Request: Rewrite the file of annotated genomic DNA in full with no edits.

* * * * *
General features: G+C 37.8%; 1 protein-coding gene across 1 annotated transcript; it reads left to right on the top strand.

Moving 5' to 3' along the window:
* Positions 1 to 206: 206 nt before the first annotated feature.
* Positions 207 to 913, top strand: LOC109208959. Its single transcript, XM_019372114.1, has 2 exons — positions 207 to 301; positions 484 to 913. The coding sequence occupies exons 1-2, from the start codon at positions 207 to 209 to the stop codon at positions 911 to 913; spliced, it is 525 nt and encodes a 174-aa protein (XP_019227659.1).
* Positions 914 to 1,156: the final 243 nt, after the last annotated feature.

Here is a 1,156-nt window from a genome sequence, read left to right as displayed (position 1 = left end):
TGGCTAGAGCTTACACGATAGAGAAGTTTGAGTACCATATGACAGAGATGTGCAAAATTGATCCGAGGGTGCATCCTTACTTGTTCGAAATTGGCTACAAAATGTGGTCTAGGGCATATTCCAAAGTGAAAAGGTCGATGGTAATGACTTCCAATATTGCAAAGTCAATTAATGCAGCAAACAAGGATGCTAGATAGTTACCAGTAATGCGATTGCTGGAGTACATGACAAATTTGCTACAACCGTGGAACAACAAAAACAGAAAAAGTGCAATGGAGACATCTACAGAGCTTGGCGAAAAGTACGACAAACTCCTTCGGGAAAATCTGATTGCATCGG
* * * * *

General features: G+C 37.8%; 1 protein-coding gene across 1 annotated transcript; it reads left to right on the top strand.

Moving 5' to 3' along the window:
* Positions 1 to 206: 206 nt before the first annotated feature.
* Positions 207 to 913, top strand: LOC109208959. Its single transcript, XM_019372114.1, has 2 exons — positions 207 to 301; positions 484 to 913. The coding sequence occupies exons 1-2, from the start codon at positions 207 to 209 to the stop codon at positions 911 to 913; spliced, it is 525 nt and encodes a 174-aa protein (XP_019227659.1).
* Positions 914 to 1,156: the final 243 nt, after the last annotated feature.

Here is a 1,156-nt window from a genome sequence, read left to right as displayed (position 1 = left end):
TGGCTAGAGCTTACACGATAGAGAAGTTTGAGTACCATATGACAGAGATGTGCAAAATTGATCCGAGGGTGCATCCTTACTTGTTCGAAATTGGCTACAAAATGTGGTCTAGGGCATATTCCAAAGTGAAAAGGTCGATGGTAATGACTTCCAATATTGCAAAGTCAATTAATGCAGCAAACAAGGATGCTAGATAGTTACCAGTAATGCGATTGCTGGAGTACATGACAAATTTGCTACAACCGTGGAACAACAAAAACAGAAAAAGTGCAATGGAGACATCTACAGAGCTTGGCGAAAAGTACGACAAACTCCTTCGGGAAAATCTGATTGCATCGG